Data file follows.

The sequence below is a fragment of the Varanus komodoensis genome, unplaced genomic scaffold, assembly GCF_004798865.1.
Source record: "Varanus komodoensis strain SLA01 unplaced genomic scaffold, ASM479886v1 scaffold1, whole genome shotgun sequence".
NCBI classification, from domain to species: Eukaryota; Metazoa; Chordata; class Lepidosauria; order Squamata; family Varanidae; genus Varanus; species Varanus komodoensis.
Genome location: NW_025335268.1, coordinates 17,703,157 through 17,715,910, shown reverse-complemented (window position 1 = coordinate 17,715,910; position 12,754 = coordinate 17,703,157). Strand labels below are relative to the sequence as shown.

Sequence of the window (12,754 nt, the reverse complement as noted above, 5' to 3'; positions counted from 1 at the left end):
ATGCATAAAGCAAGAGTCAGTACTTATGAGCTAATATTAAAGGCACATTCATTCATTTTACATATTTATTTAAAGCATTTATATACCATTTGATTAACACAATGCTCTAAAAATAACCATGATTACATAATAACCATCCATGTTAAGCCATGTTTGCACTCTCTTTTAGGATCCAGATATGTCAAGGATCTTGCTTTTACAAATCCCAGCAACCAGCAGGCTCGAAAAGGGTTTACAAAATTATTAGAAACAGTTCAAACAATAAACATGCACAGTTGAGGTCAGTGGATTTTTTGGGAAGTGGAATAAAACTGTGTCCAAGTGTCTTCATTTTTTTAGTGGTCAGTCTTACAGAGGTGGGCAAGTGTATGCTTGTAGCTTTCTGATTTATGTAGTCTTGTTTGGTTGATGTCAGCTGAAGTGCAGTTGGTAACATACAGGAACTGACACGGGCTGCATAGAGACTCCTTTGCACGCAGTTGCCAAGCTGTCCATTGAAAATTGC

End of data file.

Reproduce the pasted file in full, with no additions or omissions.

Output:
The sequence below is a fragment of the Varanus komodoensis genome, unplaced genomic scaffold, assembly GCF_004798865.1.
Source record: "Varanus komodoensis strain SLA01 unplaced genomic scaffold, ASM479886v1 scaffold1, whole genome shotgun sequence".
NCBI classification, from domain to species: Eukaryota; Metazoa; Chordata; class Lepidosauria; order Squamata; family Varanidae; genus Varanus; species Varanus komodoensis.
Genome location: NW_025335268.1, coordinates 17,703,157 through 17,715,910, shown reverse-complemented (window position 1 = coordinate 17,715,910; position 12,754 = coordinate 17,703,157). Strand labels below are relative to the sequence as shown.

Sequence of the window (12,754 nt, the reverse complement as noted above, 5' to 3'; positions counted from 1 at the left end):
ATGCATAAAGCAAGAGTCAGTACTTATGAGCTAATATTAAAGGCACATTCATTCATTTTACATATTTATTTAAAGCATTTATATACCATTTGATTAACACAATGCTCTAAAAATAACCATGATTACATAATAACCATCCATGTTAAGCCATGTTTGCACTCTCTTTTAGGATCCAGATATGTCAAGGATCTTGCTTTTACAAATCCCAGCAACCAGCAGGCTCGAAAAGGGTTTACAAAATTATTAGAAACAGTTCAAACAATAAACATGCACAGTTGAGGTCAGTGGATTTTTTGGGAAGTGGAATAAAACTGTGTCCAAGTGTCTTCATTTTTTTAGTGGTCAGTCTTACAGAGGTGGGCAAGTGTATGCTTGTAGCTTTCTGATTTATGTAGTCTTGTTTGGTTGATGTCAGCTGAAGTGCAGTTGGTAACATACAGGAACTGACACGGGCTGCATAGAGACTCCTTTGCACGCAGTTGCCAAGCTGTCCATTGAAAATTGC